The first phase of the competition was completed in 2015, and the relatively simple task was to present the architectural effects of each team's proposed building. In the second phase after that, the team began exploring materials - and the structural components that these materials will be used to build - to make these habitats viable. Now we have seen the end of the third phase. The final three teams in May will challenge the actual printing of small-scale models of their habitats. NASA requires that they build the whole process on their own.
Then came the Zopherus team from Arkansas. The team won second place with a prize of $33,000 for its 3D printing design. The organization envisions a mobile printer that can automatically drive to the right place and build a structure, then wander to another place to continue printing a community.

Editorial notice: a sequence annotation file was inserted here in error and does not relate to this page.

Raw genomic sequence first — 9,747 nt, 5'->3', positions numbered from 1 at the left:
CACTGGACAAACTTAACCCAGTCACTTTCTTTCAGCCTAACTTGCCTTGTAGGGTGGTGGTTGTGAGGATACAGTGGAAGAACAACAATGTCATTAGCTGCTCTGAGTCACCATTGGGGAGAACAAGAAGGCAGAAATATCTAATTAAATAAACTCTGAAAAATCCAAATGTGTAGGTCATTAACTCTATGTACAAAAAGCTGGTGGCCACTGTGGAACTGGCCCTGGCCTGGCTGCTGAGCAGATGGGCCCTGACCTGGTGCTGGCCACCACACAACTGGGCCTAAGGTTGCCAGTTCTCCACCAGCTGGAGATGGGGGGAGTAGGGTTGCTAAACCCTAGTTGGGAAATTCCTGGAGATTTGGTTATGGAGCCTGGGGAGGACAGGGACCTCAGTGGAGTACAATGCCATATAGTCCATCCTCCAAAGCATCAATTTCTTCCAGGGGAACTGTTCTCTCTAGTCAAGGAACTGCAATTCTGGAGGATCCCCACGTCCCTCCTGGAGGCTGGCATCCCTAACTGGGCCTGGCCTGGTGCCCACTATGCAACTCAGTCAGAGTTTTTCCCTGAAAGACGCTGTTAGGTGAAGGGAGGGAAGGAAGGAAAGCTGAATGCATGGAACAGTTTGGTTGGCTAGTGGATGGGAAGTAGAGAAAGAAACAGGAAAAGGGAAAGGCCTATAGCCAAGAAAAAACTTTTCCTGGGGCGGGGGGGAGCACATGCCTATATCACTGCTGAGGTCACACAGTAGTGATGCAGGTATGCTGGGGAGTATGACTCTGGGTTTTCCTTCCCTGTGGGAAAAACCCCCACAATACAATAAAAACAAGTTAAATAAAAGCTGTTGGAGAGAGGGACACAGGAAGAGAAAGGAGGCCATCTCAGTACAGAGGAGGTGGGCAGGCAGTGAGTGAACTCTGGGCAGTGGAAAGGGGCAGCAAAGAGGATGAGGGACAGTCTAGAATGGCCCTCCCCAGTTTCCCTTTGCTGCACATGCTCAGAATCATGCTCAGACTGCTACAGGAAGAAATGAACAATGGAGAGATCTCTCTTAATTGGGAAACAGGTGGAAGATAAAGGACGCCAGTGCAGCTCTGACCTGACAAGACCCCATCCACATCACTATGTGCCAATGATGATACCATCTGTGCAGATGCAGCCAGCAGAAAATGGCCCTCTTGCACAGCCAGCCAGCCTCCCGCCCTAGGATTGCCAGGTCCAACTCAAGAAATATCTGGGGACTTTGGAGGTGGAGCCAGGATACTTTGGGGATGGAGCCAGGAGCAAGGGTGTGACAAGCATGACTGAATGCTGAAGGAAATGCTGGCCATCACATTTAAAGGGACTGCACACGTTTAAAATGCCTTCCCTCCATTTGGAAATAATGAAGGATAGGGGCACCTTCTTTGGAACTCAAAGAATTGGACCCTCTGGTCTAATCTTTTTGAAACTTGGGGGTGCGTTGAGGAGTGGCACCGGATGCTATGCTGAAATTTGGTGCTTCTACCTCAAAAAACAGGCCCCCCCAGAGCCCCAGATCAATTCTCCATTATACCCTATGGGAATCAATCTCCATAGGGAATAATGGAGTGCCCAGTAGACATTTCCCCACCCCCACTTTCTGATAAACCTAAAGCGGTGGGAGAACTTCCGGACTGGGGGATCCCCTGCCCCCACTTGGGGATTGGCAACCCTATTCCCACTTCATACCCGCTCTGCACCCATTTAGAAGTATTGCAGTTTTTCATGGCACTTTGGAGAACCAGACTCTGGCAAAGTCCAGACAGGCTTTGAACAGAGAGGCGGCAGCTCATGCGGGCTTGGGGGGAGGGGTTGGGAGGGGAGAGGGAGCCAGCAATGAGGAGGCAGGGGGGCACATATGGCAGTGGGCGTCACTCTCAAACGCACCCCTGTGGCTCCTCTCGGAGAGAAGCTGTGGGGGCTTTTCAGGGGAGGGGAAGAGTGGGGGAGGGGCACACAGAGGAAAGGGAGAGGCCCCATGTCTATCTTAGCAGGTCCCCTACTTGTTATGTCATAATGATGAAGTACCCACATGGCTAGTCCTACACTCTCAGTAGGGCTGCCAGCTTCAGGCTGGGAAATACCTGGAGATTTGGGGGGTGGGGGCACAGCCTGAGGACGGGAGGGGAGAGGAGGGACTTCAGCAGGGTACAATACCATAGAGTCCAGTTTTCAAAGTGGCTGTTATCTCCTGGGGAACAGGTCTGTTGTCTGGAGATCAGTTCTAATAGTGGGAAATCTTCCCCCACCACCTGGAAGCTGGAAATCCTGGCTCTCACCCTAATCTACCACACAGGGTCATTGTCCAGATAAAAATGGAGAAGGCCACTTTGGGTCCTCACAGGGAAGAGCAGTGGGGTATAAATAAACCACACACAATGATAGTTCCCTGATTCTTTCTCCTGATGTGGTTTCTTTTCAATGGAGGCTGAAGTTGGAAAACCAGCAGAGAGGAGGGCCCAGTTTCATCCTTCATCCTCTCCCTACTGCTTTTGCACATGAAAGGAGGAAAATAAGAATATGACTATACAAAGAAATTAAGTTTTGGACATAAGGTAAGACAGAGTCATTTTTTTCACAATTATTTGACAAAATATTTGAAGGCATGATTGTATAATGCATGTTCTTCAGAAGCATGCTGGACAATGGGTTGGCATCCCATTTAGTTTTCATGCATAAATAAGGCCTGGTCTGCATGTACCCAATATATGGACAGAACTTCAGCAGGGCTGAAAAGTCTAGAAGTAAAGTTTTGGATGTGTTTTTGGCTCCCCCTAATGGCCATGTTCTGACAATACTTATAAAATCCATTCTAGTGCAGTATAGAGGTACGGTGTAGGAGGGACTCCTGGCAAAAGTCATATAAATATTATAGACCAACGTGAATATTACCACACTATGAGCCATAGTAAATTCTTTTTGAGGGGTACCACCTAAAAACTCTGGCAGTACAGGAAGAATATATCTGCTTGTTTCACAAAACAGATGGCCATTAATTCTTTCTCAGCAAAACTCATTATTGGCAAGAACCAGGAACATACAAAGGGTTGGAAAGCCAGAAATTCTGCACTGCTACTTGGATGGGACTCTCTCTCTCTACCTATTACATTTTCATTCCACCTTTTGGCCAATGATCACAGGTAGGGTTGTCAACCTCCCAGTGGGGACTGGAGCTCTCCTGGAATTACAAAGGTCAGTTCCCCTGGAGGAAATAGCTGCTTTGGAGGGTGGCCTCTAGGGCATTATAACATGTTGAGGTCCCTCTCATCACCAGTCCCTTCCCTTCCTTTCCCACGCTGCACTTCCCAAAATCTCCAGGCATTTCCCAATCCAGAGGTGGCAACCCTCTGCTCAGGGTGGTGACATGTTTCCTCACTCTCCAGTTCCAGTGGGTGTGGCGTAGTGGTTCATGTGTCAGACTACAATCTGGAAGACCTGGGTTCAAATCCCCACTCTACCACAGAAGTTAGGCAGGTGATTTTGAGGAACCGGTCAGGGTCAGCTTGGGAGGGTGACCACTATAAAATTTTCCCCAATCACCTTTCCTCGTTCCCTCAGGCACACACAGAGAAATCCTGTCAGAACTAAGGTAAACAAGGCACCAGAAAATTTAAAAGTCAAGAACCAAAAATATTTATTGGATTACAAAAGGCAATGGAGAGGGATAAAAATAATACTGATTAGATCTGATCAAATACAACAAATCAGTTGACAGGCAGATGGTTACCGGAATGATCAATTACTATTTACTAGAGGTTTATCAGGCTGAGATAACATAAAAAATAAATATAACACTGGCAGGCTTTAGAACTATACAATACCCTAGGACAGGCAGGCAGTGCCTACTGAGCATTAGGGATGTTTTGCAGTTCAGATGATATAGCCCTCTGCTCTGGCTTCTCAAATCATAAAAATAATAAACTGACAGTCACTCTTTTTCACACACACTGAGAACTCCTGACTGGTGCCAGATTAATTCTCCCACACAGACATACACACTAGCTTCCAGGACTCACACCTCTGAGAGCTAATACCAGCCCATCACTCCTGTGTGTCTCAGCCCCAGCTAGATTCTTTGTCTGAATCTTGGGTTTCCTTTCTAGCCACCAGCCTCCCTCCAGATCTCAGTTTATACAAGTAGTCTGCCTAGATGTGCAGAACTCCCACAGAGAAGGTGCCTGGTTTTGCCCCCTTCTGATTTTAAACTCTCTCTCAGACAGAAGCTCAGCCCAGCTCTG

Finally, there is the Mars Incubator team from Connecticut. Its design includes several pentagonal and hexagonal structures, which can be combined to form spheres of different sizes. Each can then be connected through a short docking pipe, and different parts can be used as air gates, hydroponic laboratories, etc.
Previous experiments have included testing whether the printed samples designed can hold water or withstand simulated meteorite impacts. In addition, extreme temperatures of freezing and thawing were measured based on the building parts of each team (without human intervention).
NASA will award these teams $800,000 in early May in Pioria, Illinois, and announce the winners.